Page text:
We are all truly blessed to have known Cathy, and the recent outpourings only confirm that she truly made an impact on everyone she met, and her enthusiasm for life and her faith will live on in the memories of all who knew her.
I share Cathy’s faith, and this has enabled me to endure this sad tragedy. Keep Cathy in your prayers, Bless Cathy!
Tearfully with love, RAY
Monday, July 7, 2008. It has been a very long and sad time since I have written anything on this page or posted any “new arrivals” or “back in stocks,” but today I felt I better get back to it. I also am now getting to the hundreds of thank you notes I wish to send, and decided that I had so much to say to everyone that I would also write a letter to include with my notes. A few “new arrivals” are below with some “back in stocks,” but first I thought I would also share this letter with you. Thank you for visiting, yours, RAY
It is hard to believe that we lost our Cathy two months ago. I have gotten through to this point thanks to my Faith in God and with my involvement with the Walpole Players in my role as “Grandpa” in the production of “You Can’t Take it With You” which finished the end of June. But now the realization is hitting me that Cathy will not be coming down the driveway with Heather and Lilliput. We don’t know why Cathy was taken from us at this time, but it is part of God’s plan. I believe He sends us messages and guidance. It is up to us to be aware of, listen, and take those messages to heart.
Our move to Walpole in 2002 was in response to our meeting friends who had a live changing health problem. Their long-range retirement plans were changed, and they advised us that “life is too short, do it now.” Cathy and I looked at each other, and without saying a word knew that we were going to move; and, within two weeks we had a contract on our Walpole home and new life. That made all the difference for us. Life was wonderful, we relaxed, enjoyed our home, our surroundings, our friends and acquaintances, our hobbies and interests, and intensified our faith in God.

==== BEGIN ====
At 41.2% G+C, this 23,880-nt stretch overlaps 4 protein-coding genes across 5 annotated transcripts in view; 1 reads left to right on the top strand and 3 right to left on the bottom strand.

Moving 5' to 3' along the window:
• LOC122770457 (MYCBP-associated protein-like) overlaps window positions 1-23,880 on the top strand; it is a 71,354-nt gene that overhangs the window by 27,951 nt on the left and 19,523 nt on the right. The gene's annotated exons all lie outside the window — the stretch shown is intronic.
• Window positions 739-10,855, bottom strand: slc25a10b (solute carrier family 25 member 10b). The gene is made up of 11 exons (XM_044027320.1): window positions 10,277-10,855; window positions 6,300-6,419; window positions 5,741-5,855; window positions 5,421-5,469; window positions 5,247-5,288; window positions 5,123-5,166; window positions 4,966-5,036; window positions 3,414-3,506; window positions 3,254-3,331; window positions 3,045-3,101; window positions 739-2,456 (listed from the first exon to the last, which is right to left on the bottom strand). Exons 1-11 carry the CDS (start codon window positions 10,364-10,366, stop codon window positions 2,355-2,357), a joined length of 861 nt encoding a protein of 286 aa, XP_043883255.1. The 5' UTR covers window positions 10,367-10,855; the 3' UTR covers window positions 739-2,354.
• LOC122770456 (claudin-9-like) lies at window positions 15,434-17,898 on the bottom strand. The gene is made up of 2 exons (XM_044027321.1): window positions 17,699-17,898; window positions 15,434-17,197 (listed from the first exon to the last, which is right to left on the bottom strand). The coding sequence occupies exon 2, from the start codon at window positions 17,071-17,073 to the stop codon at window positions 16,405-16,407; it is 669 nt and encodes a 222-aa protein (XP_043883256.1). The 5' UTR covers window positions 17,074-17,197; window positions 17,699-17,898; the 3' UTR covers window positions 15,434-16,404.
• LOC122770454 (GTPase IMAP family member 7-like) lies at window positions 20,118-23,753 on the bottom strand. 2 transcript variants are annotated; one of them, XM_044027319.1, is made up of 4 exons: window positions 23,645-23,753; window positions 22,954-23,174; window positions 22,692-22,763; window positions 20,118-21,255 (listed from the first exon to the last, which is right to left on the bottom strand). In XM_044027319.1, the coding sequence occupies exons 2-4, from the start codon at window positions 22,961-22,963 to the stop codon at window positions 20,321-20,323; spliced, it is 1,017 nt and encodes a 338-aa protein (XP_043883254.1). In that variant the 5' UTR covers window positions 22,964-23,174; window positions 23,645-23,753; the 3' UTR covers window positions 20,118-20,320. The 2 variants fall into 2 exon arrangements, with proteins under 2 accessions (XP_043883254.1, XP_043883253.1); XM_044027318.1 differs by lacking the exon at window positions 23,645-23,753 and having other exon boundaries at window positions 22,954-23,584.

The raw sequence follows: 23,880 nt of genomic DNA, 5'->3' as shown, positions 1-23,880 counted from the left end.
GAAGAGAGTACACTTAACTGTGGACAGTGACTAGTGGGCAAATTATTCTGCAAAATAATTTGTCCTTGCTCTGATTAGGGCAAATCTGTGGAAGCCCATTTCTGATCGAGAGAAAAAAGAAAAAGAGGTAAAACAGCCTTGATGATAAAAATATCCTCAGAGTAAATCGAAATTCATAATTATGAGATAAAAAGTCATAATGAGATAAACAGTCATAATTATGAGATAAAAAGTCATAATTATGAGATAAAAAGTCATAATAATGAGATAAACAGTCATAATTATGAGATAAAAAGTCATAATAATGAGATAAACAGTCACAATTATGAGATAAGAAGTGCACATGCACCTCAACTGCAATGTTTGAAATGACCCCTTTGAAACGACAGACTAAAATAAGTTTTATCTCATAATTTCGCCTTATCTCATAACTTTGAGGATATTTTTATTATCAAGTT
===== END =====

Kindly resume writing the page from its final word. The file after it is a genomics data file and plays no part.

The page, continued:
In retrospect, God was preparing us for Cathy’s passing. She told her parents that she was at peace and ready to die. Many things she did, and letters she wrote this year were acts of closure; and, there was a great peace the last week of her life. A friend told me that the closer to God you are, the more you sense your coming death. And, Cathy’s Uncle told me that God calls you home when he knows that “you get it.” Even the selection of the play this year, and my the role as “Grandpa” I see as a sign and message from above. Martin Vanderhof “Grandpa” knew what was important and emphasizes the point, “life is pretty simple if you just relax.” As we learned from our friends, “if you have a long range plan, do it now, life is too short.”
The message on the cards I have received and written notes so well describe Cathy. Some card messages include: “What a beautiful difference one life can make,” “only a life lived for others is worth living – Albert Einstein,” ‘there are some who bring on light so great to the world that even after they are gone the light remains.” Her first boss wrote that her “coworkers memory of her is simply the nicest person you would ever want to meet.” A neighbor wrote, “Cathy touched many lives, she had a positive impact on ours in many ways, her warmth, openness and optimistic attitude lifted our spirits whenever we ran into her.” A friend we did shows with in Pennsylvania remembers her “brightening the room with her presence.” And a long-time book friend in Connecticut closed his letter, “so remarkable, so likeable, so vibrant, so gone.”